Tuesday, 28 December 2010

Opposition to the Euro Grows in Germany

Der Spiegel reports that Germans are becoming increasingly critical of the euro:

Surveys show that many Germans are worried about the future of the euro, but the country's political parties are not taking their fears seriously. The number of grassroots initiatives against the common currency is increasing, and political observers say a Tea Party-style anti-euro movement could do well
Unnerved by shaky, debt-ridden countries and bailout packages worth billions, the majority of Germans want the mark back. In a survey conducted in early December by the polling firm Infratest dimap, 57 percent of respondents agreed with the statement that Germany would have been better off keeping the mark than introducing the euro. Germans, it seems, are gripped once again by their historic fear of inflation: According to the Forschungsgruppe Wahlen polling institute, 82 percent of the population is worried about the stability of their currency.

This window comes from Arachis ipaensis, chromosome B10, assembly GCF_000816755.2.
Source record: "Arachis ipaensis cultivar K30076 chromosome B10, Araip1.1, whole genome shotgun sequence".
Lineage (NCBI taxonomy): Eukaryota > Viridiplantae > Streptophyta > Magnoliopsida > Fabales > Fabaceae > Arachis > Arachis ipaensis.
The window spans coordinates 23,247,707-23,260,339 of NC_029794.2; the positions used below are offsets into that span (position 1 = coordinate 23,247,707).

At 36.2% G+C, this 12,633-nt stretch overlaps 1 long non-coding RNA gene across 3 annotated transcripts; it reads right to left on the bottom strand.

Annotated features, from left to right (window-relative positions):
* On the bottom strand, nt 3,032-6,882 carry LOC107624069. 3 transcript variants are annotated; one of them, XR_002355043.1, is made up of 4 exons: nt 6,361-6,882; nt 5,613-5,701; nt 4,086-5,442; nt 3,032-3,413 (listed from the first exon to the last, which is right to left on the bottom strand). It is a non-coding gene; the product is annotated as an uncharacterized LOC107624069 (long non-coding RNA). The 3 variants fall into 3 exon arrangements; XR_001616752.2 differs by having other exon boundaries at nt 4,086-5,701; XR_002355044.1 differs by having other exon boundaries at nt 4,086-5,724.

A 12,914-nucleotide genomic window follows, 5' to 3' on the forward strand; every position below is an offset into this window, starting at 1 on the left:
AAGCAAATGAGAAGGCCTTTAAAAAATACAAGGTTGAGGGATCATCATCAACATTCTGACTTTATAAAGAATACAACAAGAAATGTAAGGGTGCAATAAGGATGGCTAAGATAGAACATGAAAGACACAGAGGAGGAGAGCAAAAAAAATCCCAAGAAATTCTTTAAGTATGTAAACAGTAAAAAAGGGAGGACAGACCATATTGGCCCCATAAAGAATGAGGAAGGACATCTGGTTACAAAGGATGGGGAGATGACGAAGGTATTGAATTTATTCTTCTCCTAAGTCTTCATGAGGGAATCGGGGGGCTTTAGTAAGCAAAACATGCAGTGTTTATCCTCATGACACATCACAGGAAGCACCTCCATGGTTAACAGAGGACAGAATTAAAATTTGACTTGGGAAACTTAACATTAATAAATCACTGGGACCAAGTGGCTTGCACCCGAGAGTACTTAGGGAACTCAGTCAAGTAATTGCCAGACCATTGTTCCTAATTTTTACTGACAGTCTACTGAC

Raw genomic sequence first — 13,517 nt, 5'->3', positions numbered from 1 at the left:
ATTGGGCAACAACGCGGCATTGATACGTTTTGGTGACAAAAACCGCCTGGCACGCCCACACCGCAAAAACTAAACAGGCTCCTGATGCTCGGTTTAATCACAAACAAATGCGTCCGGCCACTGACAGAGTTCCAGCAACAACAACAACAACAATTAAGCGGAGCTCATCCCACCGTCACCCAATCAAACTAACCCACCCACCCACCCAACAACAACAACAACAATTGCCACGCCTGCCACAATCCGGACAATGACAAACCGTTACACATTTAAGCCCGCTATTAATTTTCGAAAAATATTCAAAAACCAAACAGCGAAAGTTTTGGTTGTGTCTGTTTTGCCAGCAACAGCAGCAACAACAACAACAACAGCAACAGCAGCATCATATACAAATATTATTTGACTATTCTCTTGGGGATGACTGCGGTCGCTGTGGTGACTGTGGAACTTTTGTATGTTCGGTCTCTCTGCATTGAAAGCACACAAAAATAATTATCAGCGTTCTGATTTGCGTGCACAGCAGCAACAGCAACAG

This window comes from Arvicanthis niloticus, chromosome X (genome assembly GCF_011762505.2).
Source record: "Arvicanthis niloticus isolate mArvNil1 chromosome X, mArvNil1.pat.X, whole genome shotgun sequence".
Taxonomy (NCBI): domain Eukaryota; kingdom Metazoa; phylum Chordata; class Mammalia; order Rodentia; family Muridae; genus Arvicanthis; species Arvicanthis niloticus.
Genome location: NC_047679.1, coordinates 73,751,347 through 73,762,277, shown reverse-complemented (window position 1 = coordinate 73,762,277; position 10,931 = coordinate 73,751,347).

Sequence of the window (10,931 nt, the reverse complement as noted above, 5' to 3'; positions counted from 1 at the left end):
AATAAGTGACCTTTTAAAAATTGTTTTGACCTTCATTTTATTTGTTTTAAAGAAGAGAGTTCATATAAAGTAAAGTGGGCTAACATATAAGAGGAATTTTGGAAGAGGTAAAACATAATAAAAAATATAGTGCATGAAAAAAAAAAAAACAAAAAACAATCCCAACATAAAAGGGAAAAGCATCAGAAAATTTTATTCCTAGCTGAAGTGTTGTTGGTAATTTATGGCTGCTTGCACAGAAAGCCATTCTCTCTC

Read the whole article here.

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